With all of this talk of AR (Augmented Reality) based games, applications, and utilities, it certainly is a great time to begin exploring the possibilities that AR applications can provide. So although the sky is the limit with mobile applications, what exactly are the limitations and challenges that AR provides to developers, and app owners who may want to develop a unique AR experience? Check out the full list of challenges from our App Developers.
By 2020, it’s expected that the AR industry will be a 162 billion dollar industry. If you’re not sure what AR is, that might be an incentive to start learning. AR can be defined as 2D/3D visual integration into live video content and/or user environment. In this case, the best example is to think of Pokemon Go. If you consider even for a moment the amount of revenue Pokemon Go has generated, let alone the industry estimation by 2020, AR is definitely something to pay attention to. But it’s such a young industry, meaning it’s not without its challenges. There are currently two types of AR app development, apps that utilize GPS, and apps that utilize AR markers and images. So before we jump into the challenges of AR, let’s jump into the two types of AR apps:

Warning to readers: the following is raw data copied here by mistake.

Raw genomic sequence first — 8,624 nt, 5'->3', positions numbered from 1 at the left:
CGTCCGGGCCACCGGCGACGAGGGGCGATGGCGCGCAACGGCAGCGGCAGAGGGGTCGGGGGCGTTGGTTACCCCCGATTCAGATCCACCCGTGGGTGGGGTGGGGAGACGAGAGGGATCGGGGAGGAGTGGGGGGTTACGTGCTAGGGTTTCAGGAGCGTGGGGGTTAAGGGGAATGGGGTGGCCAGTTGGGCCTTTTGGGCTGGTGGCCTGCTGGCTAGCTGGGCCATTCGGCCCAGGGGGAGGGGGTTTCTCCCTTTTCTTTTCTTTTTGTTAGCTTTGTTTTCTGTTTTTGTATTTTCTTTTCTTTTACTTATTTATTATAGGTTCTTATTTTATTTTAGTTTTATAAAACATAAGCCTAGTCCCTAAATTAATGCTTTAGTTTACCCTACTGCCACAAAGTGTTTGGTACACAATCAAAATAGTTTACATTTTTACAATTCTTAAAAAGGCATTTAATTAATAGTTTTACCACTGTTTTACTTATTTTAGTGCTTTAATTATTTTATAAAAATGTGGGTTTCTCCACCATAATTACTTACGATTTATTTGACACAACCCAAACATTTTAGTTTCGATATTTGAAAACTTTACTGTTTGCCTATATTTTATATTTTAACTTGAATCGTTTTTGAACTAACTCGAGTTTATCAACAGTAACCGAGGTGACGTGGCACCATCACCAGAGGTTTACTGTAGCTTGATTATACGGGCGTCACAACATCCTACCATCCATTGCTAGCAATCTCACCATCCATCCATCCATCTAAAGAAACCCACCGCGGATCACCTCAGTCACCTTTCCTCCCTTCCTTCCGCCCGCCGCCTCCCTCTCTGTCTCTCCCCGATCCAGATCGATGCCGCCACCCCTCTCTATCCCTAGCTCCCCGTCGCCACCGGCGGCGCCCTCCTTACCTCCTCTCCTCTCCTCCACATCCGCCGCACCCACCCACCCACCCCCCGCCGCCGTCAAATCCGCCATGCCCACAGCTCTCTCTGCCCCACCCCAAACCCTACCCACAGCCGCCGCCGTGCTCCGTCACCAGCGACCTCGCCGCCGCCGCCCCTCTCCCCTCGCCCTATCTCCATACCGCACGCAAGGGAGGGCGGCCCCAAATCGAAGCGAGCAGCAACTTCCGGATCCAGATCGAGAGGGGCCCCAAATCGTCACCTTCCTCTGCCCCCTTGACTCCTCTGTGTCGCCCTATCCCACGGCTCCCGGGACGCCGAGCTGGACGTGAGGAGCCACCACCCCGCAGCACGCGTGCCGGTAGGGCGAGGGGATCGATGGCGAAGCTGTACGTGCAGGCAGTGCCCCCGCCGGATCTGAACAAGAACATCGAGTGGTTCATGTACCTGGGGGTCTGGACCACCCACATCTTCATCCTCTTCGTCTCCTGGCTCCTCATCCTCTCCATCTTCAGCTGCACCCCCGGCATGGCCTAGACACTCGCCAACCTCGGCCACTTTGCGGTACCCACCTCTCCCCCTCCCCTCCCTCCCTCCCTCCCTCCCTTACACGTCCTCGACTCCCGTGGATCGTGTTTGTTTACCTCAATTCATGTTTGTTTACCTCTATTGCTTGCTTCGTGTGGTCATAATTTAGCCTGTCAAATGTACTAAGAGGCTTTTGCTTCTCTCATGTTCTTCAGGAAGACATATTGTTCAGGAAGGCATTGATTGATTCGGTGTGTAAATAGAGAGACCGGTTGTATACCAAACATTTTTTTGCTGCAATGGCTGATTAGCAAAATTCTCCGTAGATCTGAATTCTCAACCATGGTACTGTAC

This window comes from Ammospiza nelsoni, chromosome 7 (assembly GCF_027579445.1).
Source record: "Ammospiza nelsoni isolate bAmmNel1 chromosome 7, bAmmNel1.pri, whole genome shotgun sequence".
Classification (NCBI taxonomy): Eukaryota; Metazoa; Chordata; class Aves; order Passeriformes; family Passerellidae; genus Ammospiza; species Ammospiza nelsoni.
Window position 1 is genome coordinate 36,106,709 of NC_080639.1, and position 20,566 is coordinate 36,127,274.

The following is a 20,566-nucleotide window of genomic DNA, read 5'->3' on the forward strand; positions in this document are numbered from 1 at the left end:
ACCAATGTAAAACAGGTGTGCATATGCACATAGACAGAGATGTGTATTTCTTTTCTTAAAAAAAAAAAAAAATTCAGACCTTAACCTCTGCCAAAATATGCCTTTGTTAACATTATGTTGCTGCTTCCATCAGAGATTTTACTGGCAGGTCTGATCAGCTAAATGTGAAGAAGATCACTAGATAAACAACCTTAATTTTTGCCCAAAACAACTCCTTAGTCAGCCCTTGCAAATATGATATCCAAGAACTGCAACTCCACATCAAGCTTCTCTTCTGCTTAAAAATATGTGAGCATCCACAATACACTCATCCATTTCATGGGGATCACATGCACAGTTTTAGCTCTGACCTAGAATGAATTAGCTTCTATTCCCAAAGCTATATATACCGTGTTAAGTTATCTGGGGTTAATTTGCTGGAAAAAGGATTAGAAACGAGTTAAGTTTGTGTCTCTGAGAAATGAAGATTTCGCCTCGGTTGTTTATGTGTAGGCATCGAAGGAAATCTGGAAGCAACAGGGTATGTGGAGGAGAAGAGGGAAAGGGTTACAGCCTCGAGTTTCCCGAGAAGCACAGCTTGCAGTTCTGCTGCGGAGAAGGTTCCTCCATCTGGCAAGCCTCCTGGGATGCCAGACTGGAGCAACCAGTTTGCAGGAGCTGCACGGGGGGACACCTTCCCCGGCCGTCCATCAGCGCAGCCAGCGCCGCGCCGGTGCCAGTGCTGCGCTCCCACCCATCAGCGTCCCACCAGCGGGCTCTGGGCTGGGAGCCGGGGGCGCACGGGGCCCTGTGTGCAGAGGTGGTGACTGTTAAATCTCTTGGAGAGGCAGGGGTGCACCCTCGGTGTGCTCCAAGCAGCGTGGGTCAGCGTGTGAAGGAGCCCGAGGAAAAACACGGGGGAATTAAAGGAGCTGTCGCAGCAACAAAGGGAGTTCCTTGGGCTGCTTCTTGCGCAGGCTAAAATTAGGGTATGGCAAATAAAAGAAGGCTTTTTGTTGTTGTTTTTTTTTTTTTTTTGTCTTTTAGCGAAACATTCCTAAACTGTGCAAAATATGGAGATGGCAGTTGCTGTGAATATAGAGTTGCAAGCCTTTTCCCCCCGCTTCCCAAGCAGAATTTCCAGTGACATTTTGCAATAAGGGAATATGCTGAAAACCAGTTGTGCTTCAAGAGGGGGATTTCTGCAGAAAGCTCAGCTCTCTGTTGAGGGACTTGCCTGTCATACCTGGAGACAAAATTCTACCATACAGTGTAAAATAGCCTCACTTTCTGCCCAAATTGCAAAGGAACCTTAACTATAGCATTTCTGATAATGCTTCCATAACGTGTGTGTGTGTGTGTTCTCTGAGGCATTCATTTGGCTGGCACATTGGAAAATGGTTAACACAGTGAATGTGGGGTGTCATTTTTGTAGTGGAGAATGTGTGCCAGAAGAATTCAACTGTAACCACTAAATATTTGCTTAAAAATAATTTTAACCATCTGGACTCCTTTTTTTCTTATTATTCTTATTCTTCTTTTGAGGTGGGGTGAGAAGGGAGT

Apps Using GPS
This type of software utilizes GPS targeting to show visual integration over interesting points and landmarks in an area. These are developed by mobile app developers using existing platforms such as Layar, Wikitude and Junaio. This sort of app is exactly what Pokemon Go uses, integrating points of interest and GPS tracking to mark your location, and the location of other stops relevant to the game or utility.
Apps Using AR Markers and Images
This marker based software uses images and QR codes as a basis to mark objects and display relevant graphics/content over top. Potential SDKs for this include ARToolKit, FLARToolKit, and a few others. This sort of AR app can be used for utilities such as training purposes by marking various bits of equipment with “markers” (QR Codes, Bar Codes, etc), and displaying how to use that piece of equipment over top (as an example).
So now that you’re familiar with the types of AR applications, what are some of the challenges and limitations developers experience today?